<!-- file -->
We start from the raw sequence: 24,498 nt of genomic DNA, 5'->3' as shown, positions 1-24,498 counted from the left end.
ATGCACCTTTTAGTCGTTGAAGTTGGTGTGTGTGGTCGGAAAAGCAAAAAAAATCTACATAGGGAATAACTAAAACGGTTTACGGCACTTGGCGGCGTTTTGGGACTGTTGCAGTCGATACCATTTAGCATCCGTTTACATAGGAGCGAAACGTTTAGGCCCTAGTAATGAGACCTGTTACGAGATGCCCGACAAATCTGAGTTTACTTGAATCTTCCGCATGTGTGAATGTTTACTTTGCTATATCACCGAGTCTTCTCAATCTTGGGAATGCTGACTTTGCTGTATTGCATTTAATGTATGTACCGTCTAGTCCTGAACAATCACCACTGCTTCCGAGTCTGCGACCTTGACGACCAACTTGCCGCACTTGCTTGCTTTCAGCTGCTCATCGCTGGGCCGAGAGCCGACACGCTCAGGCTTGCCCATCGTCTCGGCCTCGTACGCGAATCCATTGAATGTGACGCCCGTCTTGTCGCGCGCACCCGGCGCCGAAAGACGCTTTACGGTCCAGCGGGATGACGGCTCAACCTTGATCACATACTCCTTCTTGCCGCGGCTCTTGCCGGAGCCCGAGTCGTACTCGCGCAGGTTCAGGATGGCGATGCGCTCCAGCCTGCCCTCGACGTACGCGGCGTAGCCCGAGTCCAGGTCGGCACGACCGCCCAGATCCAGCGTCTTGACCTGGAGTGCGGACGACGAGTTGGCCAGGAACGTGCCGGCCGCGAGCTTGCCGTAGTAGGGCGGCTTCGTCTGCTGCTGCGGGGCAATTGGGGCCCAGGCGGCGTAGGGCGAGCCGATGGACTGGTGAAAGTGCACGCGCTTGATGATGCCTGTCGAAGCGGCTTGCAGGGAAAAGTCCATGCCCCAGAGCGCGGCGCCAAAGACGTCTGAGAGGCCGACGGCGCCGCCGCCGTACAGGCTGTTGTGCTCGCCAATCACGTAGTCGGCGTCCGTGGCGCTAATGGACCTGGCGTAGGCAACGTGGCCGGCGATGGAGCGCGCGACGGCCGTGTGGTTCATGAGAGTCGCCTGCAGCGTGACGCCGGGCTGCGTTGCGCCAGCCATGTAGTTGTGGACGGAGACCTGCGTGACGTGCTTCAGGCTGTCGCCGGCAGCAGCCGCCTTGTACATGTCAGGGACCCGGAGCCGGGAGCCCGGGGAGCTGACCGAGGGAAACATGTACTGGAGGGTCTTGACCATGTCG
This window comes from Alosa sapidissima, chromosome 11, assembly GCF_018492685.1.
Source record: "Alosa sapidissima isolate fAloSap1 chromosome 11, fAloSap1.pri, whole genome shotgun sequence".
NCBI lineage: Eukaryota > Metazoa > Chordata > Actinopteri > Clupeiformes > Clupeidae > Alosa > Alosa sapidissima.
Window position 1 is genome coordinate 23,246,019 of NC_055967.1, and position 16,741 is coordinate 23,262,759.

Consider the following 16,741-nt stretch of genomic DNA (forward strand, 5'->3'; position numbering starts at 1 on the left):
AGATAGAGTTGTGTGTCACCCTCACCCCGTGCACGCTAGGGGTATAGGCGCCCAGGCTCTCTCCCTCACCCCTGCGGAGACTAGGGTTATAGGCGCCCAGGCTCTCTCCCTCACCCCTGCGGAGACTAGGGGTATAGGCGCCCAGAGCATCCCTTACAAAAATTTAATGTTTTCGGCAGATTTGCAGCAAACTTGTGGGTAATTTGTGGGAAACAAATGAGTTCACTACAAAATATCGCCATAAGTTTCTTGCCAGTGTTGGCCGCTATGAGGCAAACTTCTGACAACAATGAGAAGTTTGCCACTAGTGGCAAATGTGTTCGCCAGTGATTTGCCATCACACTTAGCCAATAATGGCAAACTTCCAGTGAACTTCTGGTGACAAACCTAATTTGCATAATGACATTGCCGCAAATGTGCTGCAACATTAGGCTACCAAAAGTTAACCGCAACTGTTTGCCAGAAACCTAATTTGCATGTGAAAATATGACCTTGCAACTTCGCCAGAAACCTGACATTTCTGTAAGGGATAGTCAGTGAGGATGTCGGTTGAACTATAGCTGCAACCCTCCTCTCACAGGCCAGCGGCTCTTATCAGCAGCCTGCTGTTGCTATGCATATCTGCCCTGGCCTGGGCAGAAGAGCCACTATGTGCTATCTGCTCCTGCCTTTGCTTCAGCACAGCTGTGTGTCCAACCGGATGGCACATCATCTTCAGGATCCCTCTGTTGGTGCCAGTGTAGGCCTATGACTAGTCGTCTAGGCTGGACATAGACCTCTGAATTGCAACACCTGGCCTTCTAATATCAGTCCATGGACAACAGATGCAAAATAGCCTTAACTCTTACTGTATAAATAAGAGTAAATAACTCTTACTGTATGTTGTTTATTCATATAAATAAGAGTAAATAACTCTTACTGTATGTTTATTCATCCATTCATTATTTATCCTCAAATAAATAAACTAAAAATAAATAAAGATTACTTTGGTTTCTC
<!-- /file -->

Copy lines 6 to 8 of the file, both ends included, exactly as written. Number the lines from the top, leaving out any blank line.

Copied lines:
Window position 1 is genome coordinate 23,246,019 of NC_055967.1, and position 16,741 is coordinate 23,262,759.

Consider the following 16,741-nt stretch of genomic DNA (forward strand, 5'->3'; position numbering starts at 1 on the left):
AGATAGAGTTGTGTGTCACCCTCACCCCGTGCACGCTAGGGGTATAGGCGCCCAGGCTCTCTCCCTCACCCCTGCGGAGACTAGGGTTATAGGCGCCCAGGCTCTCTCCCTCACCCCTGCGGAGACTAGGGGTATAGGCGCCCAGAGCATCCCTTACAAAAATTTAATGTTTTCGGCAGATTTGCAGCAAACTTGTGGGTAATTTGTGGGAAACAAATGAGTTCACTACAAAATATCGCCATAAGTTTCTTGCCAGTGTTGGCCGCTATGAGGCAAACTTCTGACAACAATGAGAAGTTTGCCACTAGTGGCAAATGTGTTCGCCAGTGATTTGCCATCACACTTAGCCAATAATGGCAAACTTCCAGTGAACTTCTGGTGACAAACCTAATTTGCATAATGACATTGCCGCAAATGTGCTGCAACATTAGGCTACCAAAAGTTAACCGCAACTGTTTGCCAGAAACCTAATTTGCATGTGAAAATATGACCTTGCAACTTCGCCAGAAACCTGACATTTCTGTAAGGGATAGTCAGTGAGGATGTCGGTTGAACTATAGCTGCAACCCTCCTCTCACAGGCCAGCGGCTCTTATCAGCAGCCTGCTGTTGCTATGCATATCTGCCCTGGCCTGGGCAGAAGAGCCACTATGTGCTATCTGCTCCTGCCTTTGCTTCAGCACAGCTGTGTGTCCAACCGGATGGCACATCATCTTCAGGATCCCTCTGTTGGTGCCAGTGTAGGCCTATGACTAGTCGTCTAGGCTGGACATAGACCTCTGAATTGCAACACCTGGCCTTCTAATATCAGTCCATGGACAACAGATGCAAAATAGCCTTAACTCTTACTGTATAAATAAGAGTAAATAACTCTTACTGTATGTTGTTTATTCATATAAATAAGAGTAAATAACTCTTACTGTATGTTTATTCATCCATTCATTATTTATCCTCAAATAAATAAACTAAAAATAAATAAAGATTACTTTGGTTTCTC